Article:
In AlgoWiki, details matter. Classical basic algorithms must be supplemented with their important practical modifications. For example, AlgoWiki contains a description of a basic point-structured real version of Cholesky factorization for a dense symmetrical positive-definite matrix. In practice, modifications of the algorithm are just as important: a block-structured version, a version for a dense complex-Hermitian matrix (both point-structured and block-structured), versions of the algorithm for sparse matrices, etc. It is also important to consider the use of Cholesky factorization in iterative methods, etc.
Equally important are the details related to particular aspects of an algorithm's implementation on specific parallel computing platforms: multi-core processors, SMP, clusters, accelerators, using vector processing and so on. In many cases it is necessary to go one step lower, describing the implementation of an algorithm, for example, not just for a specific accelerator, but to single out relatively important individual cases, such as GPU and Xeon Phi. At the same time, when we provide data about execution time, performance and scalability, we are not only laying out some estimates of the possible implementation quality of a given algorithm on a specific computer, but also setting the foundation for comparative analysis of various computing platforms with regards to the algorithms provided in AlgoWiki.
The outcome of the AlgoWiki project is an open encyclopedia of algorithm properties and the particular aspects of their computer implementation. It was started with a focus on using Wiki technologies, enabling the entire computing community to collaborate on algorithm descriptions. Currently, the encyclopedia is actively being expanded by outside experts; a multi-lingual version is also in the works which will eventually become the main version.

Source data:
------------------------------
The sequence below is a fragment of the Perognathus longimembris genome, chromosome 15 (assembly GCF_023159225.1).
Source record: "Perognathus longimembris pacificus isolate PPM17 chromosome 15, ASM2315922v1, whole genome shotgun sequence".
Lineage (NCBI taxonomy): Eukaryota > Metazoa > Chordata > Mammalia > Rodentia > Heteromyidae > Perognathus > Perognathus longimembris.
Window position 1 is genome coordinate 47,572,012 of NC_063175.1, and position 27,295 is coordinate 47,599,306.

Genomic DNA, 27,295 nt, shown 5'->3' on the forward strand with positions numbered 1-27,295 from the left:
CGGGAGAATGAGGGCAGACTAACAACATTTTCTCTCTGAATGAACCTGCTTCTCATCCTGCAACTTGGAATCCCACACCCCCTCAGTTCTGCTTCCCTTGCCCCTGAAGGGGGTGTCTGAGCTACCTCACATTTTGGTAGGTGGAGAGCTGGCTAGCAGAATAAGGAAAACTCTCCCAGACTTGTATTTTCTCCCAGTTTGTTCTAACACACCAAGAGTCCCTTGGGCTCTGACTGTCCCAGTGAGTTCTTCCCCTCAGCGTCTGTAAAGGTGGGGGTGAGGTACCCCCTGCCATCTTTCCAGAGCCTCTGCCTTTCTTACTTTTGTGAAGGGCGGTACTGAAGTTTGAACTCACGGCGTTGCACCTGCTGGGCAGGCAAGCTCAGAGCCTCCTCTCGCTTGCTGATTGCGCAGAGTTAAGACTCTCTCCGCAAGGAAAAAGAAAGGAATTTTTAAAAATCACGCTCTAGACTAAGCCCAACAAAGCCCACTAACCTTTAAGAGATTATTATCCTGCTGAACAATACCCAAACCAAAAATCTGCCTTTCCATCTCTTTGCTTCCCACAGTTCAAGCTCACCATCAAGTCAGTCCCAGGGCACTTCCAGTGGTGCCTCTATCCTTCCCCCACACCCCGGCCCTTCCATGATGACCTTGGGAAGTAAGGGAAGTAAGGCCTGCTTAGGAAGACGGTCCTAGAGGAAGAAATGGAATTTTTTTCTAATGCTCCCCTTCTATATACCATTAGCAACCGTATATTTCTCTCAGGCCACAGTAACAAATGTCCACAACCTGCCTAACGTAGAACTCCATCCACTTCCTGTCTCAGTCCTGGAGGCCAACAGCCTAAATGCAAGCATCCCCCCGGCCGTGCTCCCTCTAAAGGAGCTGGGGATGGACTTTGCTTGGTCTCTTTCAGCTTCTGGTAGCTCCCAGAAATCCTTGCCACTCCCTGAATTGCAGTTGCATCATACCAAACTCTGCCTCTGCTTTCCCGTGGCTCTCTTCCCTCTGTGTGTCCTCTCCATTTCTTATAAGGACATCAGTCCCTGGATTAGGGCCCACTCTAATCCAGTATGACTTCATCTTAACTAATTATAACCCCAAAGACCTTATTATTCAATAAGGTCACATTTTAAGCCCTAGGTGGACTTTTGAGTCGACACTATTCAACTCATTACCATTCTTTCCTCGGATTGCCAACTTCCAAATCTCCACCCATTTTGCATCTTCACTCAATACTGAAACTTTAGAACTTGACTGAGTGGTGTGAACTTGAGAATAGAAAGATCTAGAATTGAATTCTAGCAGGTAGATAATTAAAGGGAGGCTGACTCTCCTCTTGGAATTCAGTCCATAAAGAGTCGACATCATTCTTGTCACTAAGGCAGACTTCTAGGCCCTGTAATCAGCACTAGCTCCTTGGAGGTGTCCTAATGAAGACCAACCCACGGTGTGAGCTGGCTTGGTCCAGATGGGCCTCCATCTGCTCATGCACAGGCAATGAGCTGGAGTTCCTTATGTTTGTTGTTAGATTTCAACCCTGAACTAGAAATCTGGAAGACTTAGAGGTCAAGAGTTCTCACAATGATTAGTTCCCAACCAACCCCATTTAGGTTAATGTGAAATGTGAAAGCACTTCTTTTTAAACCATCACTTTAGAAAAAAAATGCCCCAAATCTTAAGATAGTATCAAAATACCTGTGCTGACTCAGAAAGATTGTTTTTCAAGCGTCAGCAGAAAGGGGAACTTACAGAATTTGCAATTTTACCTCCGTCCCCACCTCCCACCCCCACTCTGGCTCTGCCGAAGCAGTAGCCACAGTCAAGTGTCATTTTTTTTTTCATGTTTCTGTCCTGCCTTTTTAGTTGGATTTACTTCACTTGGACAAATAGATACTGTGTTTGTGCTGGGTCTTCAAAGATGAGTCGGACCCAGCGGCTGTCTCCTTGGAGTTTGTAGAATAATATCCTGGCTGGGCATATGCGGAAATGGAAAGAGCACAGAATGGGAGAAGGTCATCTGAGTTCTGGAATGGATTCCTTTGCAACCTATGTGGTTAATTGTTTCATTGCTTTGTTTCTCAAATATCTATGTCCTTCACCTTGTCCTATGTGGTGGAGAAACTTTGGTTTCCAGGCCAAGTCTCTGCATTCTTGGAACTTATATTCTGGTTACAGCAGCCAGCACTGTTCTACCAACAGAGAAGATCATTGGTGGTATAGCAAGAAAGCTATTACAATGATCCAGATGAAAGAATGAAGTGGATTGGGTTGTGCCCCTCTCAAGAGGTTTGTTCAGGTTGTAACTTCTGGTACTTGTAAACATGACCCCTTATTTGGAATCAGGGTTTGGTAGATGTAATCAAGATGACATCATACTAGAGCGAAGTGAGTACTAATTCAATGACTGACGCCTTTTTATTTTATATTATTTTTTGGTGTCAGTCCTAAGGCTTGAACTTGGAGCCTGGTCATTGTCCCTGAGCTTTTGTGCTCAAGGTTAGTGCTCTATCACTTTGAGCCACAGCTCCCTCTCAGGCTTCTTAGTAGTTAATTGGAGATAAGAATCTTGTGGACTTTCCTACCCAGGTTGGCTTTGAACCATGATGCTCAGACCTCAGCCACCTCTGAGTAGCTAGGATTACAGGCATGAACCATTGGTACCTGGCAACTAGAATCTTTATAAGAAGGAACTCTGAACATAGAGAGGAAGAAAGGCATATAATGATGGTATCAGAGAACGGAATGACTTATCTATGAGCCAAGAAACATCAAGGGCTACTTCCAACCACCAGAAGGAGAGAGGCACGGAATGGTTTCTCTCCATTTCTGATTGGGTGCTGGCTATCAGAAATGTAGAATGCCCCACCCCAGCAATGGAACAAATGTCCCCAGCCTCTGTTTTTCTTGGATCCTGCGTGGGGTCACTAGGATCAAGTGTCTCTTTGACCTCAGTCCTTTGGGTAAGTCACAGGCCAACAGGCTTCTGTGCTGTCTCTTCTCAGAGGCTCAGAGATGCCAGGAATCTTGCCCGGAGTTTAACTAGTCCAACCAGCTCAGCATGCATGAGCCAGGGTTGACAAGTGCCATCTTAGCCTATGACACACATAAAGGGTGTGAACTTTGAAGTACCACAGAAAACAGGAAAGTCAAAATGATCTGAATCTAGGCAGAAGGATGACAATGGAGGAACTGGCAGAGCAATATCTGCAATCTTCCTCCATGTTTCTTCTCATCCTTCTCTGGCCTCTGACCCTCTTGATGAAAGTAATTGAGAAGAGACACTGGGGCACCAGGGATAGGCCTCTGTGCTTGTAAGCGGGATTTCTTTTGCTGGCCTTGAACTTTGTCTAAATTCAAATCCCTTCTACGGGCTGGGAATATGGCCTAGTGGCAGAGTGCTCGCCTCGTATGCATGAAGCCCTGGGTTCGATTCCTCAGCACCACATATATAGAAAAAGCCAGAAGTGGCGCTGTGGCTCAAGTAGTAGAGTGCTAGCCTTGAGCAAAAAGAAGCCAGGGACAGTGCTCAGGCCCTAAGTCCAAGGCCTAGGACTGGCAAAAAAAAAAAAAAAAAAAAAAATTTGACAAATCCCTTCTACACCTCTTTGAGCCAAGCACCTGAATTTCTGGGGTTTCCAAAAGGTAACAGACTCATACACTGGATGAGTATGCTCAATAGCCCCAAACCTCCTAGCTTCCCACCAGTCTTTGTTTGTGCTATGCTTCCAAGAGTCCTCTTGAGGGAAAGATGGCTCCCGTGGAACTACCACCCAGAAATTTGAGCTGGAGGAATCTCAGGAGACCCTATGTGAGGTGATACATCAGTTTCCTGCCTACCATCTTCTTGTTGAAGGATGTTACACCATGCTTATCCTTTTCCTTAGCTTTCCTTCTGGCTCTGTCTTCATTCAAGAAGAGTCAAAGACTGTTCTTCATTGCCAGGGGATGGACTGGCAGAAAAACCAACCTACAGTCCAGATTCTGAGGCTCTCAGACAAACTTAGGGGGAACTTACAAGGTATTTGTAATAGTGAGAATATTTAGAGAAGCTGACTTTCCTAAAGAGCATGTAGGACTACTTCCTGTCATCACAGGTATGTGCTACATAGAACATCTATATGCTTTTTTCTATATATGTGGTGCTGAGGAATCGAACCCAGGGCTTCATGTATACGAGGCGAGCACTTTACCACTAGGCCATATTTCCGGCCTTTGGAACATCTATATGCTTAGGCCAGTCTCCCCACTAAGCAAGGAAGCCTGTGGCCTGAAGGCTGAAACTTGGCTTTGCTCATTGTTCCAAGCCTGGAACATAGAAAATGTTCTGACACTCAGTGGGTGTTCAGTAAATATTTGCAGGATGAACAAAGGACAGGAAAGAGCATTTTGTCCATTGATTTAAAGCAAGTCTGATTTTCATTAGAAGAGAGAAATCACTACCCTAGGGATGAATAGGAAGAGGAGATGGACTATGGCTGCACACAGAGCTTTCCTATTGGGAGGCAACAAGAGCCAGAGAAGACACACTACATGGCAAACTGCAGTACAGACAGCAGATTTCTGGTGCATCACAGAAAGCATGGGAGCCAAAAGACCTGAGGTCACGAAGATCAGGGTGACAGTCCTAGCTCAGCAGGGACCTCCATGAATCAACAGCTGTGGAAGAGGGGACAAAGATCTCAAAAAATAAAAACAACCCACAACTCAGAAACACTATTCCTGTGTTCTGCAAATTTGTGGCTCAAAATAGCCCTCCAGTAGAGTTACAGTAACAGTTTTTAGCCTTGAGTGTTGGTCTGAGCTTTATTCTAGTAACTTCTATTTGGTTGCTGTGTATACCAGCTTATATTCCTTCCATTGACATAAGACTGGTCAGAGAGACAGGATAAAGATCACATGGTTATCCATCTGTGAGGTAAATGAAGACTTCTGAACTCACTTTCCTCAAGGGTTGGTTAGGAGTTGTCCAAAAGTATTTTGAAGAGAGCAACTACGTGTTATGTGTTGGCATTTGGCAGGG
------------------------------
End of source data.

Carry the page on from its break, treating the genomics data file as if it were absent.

This project is carried out with the financial support of the Russian Science Foundation, Agreement No 14-11-00190.
- V.Voevodin, A.Antonov, J.Dongarra. AlgoWiki: an Open Encyclopedia of Parallel Algorithmic Features // Supercomputing Frontiers and Innovations, Vol.2, No.1 (2015). Pp.4-18. http://superfri.org/superfri/article/view/69
- Alexander Antonov, Vadim Voevodin, Vladimir Voevodin, Alexey Teplov. A Study of the Dynamic Characteristics of Software Implementation as an Essential Part for a Universal Description of Algorithm Properties // 24th Euromicro International Conference on Parallel, Distributed, and Network-Based Processing Proceedings, 17th-19th February 2016. Pp.359-363.
- Alexander Antonov, Alexey Frolov, Hiroaki Kobayashi, Igor Konshin, Alexey Teplov, Vadim Voevodin, Vladimir Voevodin. Parallel Processing Model for Cholesky Decomposition Algorithm in AlgoWiki Project // Supercomputing Frontiers and Innovations, Vol.3, No.3 (2016). Pp.61-70. DOI: 10.14529/jsfi160307 (http://superfri.org/superfri/article/view/110)
- Vladimir Voevodin, Alexander Antonov, Jack Dongarra. Why is it hard to describe properties of algorithms? // Procedia Computer Science, Vol. 101 (2016). Pp. 4-7. DOI: 10.1016/j.procs.2016.11.002
- Alexander Antonov, Alexey Teplov. Generalized Approach to Scalability Analysis of Parallel Applications // Lecture Notes in Computer Science. Vol.10049. Pp. 291-304. DOI: 10.1007/978-3-319-49956-7_23
- Alexander S. Antonov, Nikita I. Volkov. An AlgoView Web-visualization System for the AlgoWiki Project // Communications in Computer and Information Science. Springer International Publishing AG. Vol.753. Pp. 3-13. DOI: 10.1007/978-3-319-67035-5_1 (https://link.springer.com/content/pdf/10.1007%2F978-3-319-67035-5_1.pdf)